WBIR-TV interviewed Bill Bass, founder of the Forensic Anthropology Center at UT, about the recovery and identification of the remains
UT researchers are using supercomputing to simulate the interactions of drug compounds and proteins in the body. The computers allow them to rapidly collect and analyze data which could make medicine cheaper, find new uses for existing drugs, and enhance the understanding of a drug’s potential side effects.
Some very computer-savvy UT and area high school students are training with UT faculty mentors for the Student Cluster Competition, which is part of the SC14 conference, the world’s largest high-performance computing event.
The UT Psychological Clinic is now operating in the UT Conference Center—a new location that will allow it to see more clients and be more accessible to the general public.
Ten college students from around the U.S. are at UT for the Computational Science for Undergraduate Research Experiences, a summer internship program that provides students with the knowledge and skills they need to begin using high-performance computing.
Exactly 100 of Tennessee’s top high school students are spending part of their summer on campus as part of the annual Governor’s Schools for the Sciences and Engineering.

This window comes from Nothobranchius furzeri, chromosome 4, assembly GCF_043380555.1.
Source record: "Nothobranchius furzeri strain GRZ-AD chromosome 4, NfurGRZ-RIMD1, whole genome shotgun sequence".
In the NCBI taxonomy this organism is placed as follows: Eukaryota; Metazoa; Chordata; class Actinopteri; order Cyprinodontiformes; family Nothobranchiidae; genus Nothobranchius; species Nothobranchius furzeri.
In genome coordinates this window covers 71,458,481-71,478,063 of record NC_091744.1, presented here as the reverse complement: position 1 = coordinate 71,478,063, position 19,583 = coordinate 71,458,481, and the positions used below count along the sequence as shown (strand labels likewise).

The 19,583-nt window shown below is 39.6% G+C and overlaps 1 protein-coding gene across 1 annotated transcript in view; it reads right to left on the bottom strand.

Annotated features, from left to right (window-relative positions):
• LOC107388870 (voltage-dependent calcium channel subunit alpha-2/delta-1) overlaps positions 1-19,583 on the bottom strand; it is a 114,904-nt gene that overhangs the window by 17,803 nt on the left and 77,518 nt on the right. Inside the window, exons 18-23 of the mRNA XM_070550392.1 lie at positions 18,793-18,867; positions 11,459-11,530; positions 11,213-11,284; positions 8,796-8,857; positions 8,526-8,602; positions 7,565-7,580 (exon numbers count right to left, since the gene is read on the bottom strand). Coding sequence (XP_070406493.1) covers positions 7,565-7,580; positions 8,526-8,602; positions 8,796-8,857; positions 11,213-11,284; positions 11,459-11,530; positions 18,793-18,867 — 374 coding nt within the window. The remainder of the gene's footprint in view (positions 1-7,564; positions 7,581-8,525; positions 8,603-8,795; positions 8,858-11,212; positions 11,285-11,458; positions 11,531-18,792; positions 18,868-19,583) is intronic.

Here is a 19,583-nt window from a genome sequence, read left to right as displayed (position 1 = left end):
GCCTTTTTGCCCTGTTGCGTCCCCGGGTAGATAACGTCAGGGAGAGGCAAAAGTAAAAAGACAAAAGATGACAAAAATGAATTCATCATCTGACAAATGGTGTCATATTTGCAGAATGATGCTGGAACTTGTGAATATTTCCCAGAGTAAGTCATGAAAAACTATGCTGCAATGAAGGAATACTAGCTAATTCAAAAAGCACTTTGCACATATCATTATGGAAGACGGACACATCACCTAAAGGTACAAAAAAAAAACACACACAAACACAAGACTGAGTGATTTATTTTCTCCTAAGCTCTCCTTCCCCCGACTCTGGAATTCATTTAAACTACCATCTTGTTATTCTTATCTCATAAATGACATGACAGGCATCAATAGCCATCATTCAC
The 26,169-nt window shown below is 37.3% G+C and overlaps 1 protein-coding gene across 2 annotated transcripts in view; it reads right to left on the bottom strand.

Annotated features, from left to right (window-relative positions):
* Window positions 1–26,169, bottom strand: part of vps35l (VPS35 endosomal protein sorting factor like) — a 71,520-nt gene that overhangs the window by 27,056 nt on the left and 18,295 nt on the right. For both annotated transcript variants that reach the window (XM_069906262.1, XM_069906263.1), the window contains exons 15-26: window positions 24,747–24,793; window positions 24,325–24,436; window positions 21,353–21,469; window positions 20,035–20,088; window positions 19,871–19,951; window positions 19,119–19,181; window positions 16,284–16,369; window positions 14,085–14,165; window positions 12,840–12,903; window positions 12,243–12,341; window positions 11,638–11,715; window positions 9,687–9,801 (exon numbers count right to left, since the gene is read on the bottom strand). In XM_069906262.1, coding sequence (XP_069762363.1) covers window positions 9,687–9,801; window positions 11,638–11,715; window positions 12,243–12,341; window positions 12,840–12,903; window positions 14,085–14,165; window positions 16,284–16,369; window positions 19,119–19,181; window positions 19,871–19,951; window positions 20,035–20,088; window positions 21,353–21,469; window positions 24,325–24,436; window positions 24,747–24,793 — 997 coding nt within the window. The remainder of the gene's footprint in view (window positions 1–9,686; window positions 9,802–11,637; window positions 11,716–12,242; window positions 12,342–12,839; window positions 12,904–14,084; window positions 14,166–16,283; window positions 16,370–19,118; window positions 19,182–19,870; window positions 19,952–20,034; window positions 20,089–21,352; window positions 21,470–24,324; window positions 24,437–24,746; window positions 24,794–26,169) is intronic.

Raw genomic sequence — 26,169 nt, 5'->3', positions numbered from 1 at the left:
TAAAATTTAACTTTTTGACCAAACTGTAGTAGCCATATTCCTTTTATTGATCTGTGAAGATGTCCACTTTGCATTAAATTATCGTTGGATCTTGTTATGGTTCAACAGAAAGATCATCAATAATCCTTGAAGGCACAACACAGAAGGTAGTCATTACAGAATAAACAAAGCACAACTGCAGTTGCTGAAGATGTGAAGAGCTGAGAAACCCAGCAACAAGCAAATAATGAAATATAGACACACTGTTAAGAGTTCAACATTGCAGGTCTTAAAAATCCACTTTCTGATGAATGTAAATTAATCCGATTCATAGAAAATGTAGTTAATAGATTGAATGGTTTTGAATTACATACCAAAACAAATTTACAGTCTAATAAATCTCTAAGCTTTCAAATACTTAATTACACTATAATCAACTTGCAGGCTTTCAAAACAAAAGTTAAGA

For some, getting on the Internet can be a blast. Now, thanks to the Bandwidth for Leadership in Advancing Science and Technology project—known as BLAST—it can also be faster for computer users at UT. A recent upgrade makes it possible for UT users to make use of Internet speeds up to 100 gigabits per second. Most research institutions have Internet speeds around 10 gigabits per second.
The History Channel’s Ten Things You Don’t Know About show was on campus over the weekend filming an upcoming episode that will feature UT’s The Papers of Andrew Jackson staff. The show will air on a yet-to-be-announced date in August. History Professor Dan Feller and Research Associate Professor Tom Coens participated in the shoot. The show features punk rock icon Henry Rollins as its host, looks at interesting “twists and tidbits behind the historical tales, figures, and places you only thought you knew.”
When faculty members Karen Lloyd and Andrew Steen saw an opportunity to introduce a group of inner-city New Jersey high school students to science, they made it happen. Lloyd, an assistant professor of microbiology, and her husband, Steen, an assistant professor of earth and planetary sciences, just completed their second summer program with students and teachers from Malcolm X Shabazz High School in Newark.
The film of a UT art professor will debut this month at he longest continually running film festival in the world. Something, Anything, a full-length feature film written and directed by Paul Harrill, will be shown June 19 and 21 at the United Kingdom-based Edinburgh International Film Festival. The movie is one of twelve selected from the United States for the festival’s American Dreams section.